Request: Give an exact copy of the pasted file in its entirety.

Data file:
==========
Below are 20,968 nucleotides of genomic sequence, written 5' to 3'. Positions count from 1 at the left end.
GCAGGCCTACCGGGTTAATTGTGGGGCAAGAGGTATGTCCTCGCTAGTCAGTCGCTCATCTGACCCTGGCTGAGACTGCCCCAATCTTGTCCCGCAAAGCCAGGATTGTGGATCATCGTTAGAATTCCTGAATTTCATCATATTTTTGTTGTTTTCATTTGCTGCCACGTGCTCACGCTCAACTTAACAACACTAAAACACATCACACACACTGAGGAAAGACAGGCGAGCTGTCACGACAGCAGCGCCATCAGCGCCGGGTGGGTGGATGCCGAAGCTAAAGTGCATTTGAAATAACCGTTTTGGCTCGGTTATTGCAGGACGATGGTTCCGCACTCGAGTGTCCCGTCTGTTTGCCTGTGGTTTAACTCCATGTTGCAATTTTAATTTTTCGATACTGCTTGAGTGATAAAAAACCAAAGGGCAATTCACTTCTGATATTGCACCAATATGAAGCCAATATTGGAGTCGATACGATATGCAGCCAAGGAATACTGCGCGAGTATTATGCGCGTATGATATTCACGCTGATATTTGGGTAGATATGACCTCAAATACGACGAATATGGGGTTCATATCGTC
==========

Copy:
Below are 20,968 nucleotides of genomic sequence, written 5' to 3'. Positions count from 1 at the left end.
GCAGGCCTACCGGGTTAATTGTGGGGCAAGAGGTATGTCCTCGCTAGTCAGTCGCTCATCTGACCCTGGCTGAGACTGCCCCAATCTTGTCCCGCAAAGCCAGGATTGTGGATCATCGTTAGAATTCCTGAATTTCATCATATTTTTGTTGTTTTCATTTGCTGCCACGTGCTCACGCTCAACTTAACAACACTAAAACACATCACACACACTGAGGAAAGACAGGCGAGCTGTCACGACAGCAGCGCCATCAGCGCCGGGTGGGTGGATGCCGAAGCTAAAGTGCATTTGAAATAACCGTTTTGGCTCGGTTATTGCAGGACGATGGTTCCGCACTCGAGTGTCCCGTCTGTTTGCCTGTGGTTTAACTCCATGTTGCAATTTTAATTTTTCGATACTGCTTGAGTGATAAAAAACCAAAGGGCAATTCACTTCTGATATTGCACCAATATGAAGCCAATATTGGAGTCGATACGATATGCAGCCAAGGAATACTGCGCGAGTATTATGCGCGTATGATATTCACGCTGATATTTGGGTAGATATGACCTCAAATACGACGAATATGGGGTTCATATCGTC